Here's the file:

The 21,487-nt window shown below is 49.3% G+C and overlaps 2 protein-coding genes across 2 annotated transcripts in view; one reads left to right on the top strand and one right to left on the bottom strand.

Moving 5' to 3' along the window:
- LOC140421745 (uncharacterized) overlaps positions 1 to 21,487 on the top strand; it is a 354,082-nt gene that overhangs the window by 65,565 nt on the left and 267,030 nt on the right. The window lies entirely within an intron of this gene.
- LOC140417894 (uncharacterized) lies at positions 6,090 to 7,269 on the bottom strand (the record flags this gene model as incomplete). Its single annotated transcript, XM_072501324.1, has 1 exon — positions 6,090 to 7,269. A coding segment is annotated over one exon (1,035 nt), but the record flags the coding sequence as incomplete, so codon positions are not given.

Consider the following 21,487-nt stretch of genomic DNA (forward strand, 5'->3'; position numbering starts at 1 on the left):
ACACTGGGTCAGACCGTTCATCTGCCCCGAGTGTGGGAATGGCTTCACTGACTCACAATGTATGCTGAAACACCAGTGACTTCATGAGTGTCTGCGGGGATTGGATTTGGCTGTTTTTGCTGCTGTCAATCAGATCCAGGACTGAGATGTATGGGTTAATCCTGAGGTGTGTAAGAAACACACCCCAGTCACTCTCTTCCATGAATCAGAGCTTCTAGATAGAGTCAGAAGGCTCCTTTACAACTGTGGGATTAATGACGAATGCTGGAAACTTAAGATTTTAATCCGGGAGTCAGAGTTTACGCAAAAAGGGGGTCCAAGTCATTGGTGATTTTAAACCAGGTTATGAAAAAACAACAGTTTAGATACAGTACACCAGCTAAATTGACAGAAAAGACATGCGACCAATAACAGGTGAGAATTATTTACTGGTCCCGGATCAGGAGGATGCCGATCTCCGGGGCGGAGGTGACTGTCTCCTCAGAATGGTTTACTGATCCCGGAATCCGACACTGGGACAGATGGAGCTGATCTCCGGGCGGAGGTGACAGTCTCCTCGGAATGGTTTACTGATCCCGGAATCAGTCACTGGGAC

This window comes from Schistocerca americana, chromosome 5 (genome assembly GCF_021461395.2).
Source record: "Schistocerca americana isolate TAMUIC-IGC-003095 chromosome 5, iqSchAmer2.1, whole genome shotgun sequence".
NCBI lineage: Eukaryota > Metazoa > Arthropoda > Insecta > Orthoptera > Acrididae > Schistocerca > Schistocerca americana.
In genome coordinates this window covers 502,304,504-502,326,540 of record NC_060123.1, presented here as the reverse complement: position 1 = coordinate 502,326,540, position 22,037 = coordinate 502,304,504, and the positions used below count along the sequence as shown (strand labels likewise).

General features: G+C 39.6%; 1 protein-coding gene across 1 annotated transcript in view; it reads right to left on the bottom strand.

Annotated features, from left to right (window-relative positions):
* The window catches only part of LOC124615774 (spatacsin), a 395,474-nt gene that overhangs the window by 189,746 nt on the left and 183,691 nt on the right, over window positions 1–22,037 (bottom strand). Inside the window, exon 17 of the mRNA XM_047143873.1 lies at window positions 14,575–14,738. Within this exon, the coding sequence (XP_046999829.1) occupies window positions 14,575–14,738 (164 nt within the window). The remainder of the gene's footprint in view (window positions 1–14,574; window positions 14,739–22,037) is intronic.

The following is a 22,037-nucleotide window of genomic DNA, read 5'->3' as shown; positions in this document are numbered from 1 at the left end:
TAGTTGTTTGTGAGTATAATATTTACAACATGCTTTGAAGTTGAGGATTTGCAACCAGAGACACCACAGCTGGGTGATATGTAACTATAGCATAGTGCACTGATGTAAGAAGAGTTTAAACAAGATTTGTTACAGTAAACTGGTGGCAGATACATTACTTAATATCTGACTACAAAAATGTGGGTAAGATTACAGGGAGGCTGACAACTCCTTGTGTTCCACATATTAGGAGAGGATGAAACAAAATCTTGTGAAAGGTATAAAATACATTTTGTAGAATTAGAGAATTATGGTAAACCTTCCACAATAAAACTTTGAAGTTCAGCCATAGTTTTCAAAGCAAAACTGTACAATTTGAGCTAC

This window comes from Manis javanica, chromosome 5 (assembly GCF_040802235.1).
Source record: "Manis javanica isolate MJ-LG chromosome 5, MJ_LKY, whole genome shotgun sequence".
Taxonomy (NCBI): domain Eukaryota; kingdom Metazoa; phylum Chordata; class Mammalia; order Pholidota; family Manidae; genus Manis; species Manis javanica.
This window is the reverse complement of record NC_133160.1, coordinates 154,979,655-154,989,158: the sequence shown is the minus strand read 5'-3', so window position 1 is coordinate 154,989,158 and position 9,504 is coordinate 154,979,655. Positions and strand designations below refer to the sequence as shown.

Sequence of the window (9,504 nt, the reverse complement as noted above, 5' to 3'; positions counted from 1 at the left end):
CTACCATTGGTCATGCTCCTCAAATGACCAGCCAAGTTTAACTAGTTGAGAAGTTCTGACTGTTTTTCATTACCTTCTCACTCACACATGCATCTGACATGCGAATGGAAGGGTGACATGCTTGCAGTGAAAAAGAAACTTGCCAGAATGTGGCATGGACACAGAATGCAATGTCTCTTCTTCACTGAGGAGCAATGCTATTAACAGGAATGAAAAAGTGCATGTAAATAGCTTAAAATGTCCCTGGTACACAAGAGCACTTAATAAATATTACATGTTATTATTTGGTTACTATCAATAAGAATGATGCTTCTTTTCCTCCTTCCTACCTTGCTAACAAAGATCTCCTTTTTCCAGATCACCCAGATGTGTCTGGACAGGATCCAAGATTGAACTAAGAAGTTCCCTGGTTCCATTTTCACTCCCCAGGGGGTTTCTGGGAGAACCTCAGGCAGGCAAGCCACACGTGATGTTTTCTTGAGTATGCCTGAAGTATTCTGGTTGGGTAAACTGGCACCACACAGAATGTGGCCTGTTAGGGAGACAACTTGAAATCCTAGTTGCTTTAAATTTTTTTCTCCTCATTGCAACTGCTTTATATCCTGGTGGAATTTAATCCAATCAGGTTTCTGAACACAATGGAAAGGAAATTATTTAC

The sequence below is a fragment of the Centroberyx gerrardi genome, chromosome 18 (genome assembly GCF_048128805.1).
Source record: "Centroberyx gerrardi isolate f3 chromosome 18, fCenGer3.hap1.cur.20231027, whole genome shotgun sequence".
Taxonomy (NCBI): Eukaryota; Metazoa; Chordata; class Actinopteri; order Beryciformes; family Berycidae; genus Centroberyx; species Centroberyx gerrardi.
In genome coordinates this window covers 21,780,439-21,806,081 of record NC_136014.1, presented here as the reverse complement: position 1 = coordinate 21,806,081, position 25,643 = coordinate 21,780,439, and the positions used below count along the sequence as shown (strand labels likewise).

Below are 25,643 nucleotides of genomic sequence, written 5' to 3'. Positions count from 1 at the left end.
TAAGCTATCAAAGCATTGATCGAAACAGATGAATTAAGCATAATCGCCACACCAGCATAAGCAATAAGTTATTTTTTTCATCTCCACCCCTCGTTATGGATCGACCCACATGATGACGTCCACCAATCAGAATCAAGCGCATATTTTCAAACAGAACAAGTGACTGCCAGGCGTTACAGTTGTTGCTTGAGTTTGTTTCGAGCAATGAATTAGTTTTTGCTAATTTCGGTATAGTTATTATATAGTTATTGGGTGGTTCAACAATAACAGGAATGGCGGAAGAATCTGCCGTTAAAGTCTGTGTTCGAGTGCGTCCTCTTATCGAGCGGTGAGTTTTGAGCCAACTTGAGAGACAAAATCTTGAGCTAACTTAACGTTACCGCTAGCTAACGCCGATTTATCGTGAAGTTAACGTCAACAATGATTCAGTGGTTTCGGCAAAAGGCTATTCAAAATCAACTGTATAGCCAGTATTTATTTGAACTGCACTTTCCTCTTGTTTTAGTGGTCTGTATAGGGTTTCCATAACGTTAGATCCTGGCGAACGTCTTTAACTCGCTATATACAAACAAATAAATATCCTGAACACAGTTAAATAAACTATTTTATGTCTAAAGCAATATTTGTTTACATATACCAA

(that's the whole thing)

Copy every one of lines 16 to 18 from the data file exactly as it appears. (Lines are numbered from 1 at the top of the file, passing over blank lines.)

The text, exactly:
This window comes from Manis javanica, chromosome 5 (assembly GCF_040802235.1).
Source record: "Manis javanica isolate MJ-LG chromosome 5, MJ_LKY, whole genome shotgun sequence".
Taxonomy (NCBI): domain Eukaryota; kingdom Metazoa; phylum Chordata; class Mammalia; order Pholidota; family Manidae; genus Manis; species Manis javanica.